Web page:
Of course the best answer to all but the crying brat question is to book a seat in the front of the plane where instead of being crammed shoulder to shoulder with a group of people who really should be taking the bus, you’ll be wined and dined in style and have plenty of room to stretch out while avoiding your fellow Personages Who Count (PWC) – That’s an upgrade from VIP, because not unlike the word ‘Hero, VIP has lost all of it’s original importance. Air Asia’s ‘Now Everyone Can Fly’ slogan may have seemed like a good advertising campaign to them, but sent shudders down my spine. I disagree. There should be both intelligence and financial qualifications put into place to weed out the masses who really shouldn’t be flying.
Considering that we are all adults, and at least half of us human, none of the annoyances the panel so inefficiently dealt with is a real problem. Man up and deal with them as they occur. Being the warm and wonderful person that I am, I do have suggestions for you:
First, on the who gets the armrest question, you’ll probably be surprised that my answer pretty much agrees with that little squirrel Mr. Wishner: you share. The larger seatmate takes the forward half, the smaller the back (uh, that’s anatomy, possibly physics . . . not ethics). And if both passengers are the same size, you arm wrestle for it.
Should you or should you not recline your seat? Except for during meal service, flop that baby back. This really is a stupid question. Airplane seats are designed to recline. If the gods didn’t intend for you to stretch out during a flight, they wouldn’t have suggested to Boeing to build the seats that way in the first place. And please Mr. Wishner, do cram your knees into the back of my seat . . .I’ll enjoy watching you limp off the plane.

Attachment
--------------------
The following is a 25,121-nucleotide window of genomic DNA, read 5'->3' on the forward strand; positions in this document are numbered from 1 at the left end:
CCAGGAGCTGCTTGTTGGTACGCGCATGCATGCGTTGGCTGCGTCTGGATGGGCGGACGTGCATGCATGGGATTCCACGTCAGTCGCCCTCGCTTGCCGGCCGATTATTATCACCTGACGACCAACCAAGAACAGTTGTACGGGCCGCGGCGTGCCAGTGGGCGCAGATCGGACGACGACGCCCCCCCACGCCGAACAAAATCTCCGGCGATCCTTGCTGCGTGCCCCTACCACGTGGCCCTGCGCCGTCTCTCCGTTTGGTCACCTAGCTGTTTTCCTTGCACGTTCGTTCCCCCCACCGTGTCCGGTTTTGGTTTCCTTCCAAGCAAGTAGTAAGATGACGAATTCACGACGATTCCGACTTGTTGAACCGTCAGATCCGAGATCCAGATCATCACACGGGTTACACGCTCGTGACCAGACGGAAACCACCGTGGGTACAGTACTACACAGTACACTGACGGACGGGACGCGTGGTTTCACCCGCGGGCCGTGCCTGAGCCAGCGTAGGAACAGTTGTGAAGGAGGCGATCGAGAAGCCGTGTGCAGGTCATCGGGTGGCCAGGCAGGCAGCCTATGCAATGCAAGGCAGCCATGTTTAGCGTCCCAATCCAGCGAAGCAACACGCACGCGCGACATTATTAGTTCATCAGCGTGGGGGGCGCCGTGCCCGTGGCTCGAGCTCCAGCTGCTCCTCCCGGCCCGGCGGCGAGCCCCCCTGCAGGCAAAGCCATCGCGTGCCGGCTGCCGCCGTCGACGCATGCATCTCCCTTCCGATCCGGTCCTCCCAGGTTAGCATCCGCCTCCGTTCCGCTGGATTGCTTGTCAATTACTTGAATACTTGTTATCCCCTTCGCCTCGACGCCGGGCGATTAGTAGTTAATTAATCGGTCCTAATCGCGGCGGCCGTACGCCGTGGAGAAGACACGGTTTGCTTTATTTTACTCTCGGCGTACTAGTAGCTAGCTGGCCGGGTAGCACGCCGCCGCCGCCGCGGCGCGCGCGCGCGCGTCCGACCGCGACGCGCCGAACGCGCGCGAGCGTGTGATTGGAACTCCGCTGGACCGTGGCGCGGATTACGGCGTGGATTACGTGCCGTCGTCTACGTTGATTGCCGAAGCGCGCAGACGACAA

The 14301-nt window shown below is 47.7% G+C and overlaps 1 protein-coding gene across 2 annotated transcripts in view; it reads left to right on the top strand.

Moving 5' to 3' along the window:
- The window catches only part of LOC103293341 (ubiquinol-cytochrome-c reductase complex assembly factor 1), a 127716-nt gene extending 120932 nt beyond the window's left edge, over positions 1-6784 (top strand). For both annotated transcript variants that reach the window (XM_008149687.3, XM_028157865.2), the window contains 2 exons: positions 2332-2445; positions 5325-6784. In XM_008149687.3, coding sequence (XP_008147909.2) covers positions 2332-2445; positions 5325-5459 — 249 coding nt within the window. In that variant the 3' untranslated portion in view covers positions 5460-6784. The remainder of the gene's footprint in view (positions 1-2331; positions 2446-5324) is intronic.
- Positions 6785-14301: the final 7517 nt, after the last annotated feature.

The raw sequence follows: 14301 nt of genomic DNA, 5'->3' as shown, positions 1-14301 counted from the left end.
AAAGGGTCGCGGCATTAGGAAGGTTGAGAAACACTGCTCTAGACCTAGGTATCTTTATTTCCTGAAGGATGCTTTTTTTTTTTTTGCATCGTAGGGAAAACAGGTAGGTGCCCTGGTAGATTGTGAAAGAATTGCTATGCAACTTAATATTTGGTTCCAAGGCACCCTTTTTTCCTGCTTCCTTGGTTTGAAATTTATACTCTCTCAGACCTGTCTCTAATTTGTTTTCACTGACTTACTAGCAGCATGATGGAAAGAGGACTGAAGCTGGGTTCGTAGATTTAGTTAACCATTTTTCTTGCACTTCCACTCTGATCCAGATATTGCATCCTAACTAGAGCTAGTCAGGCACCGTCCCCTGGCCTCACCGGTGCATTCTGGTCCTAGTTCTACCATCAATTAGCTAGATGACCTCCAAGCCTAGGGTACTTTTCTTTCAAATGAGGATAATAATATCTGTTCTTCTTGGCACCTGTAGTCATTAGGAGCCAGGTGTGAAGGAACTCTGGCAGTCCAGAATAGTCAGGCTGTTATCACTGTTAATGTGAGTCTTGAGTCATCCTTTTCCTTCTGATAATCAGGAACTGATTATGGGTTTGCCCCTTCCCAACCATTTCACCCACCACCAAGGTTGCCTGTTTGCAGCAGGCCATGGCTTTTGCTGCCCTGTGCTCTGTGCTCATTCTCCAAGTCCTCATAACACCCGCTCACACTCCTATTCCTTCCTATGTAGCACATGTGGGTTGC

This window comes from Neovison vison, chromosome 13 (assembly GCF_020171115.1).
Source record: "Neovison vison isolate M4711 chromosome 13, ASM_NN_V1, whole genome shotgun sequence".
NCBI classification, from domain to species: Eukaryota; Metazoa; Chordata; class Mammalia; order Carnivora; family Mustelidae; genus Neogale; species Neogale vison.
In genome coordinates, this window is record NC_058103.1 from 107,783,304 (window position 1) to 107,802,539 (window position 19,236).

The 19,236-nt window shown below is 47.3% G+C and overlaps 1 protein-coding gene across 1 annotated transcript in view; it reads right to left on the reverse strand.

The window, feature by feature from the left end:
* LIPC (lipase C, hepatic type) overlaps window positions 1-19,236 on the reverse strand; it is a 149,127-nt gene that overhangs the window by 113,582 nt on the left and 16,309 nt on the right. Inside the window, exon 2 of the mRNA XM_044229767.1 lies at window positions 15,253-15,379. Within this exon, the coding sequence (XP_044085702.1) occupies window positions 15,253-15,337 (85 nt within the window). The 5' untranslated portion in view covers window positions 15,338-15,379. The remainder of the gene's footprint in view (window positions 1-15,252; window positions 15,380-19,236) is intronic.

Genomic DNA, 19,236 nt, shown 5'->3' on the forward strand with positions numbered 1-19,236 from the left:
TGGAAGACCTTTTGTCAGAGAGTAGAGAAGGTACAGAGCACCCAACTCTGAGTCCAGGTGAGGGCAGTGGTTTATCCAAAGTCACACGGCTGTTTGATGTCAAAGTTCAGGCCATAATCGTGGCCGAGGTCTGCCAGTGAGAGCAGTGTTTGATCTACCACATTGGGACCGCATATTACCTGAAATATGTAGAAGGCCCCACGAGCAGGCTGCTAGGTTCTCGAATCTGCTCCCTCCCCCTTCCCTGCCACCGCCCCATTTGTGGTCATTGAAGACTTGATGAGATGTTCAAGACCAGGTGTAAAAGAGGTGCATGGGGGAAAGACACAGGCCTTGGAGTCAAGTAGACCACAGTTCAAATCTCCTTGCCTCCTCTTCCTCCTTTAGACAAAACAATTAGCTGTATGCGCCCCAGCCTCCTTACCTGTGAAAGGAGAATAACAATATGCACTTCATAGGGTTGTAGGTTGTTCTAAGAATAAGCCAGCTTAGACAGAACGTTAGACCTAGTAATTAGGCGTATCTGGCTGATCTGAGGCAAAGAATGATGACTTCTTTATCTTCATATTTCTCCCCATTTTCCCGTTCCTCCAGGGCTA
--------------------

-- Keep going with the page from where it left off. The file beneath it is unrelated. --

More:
Someone next to you chowing down on smelly food? You have two options. First, make loud retching sounds like you are about to hurl. While gagging, gasp out, “Maybe you’d better put that away!?” Option 2 is a bit more fun and possibly more satisfying. Rip out a long, wet, smelly fart. Then wink ate the muncher and say, “Whew! Thanks! No one will ever smell that one now!”
Time to pee? Well, seriously, a polite smile and an ‘excuse me’ is all that is necessary to alert your seatmate of your need to move out to the aisle. Why you need to move isn’t part of the equation. Whether you need to pee, stretch, walk about a bit, or go molest that cute little twelve year old you just spotted four rows back is none of their business. Since I often fly on Asian carriers, I usually excuse myself with “Sorry, pardner. Gotta go see a man about a horse.”
Not being from my country my seatmates will usually not understand this colloquialism, but Asians love American cowboys and the ‘pardner’ and ‘horse’ are enough to clue them in and considerably raise their opinion of me. The added bonus is this will often calm their fears over whatever I’ve been muttering in my sleep. They may even call the flight attendant and suggest the air marshals really don’t need to meet the plane after all.
The screaming and/or unruly brat is a more difficult problem. But the Democratic Republic of Congo’s Filair may have inadvertently provided a solution. On a routine flight from the capital, Kinshasa, to the regional airport at Bandundu late last year, Filair’s plane crashed killing all but one of the 20 passengers and crewmembers.
The lone survivor from the Czech-made Let L-410 Turbolet crash reported a stowaway crocodile on the flight escaped from its carrier bag and sparked an onboard stampede of terrified passengers that caused the small aircraft to lose balance and tip over mid-air The unbalanced load caused the aircraft to go into a spin and crash into a house. Ironically the crocodile survived the crash but was later killed with a machete by rescuers sifting through the wreckage.
And there you have it: the answer to kids on the plane . . . hungry crocodiles or crazed, machete waving Congolese. Your choice. Buh Bye!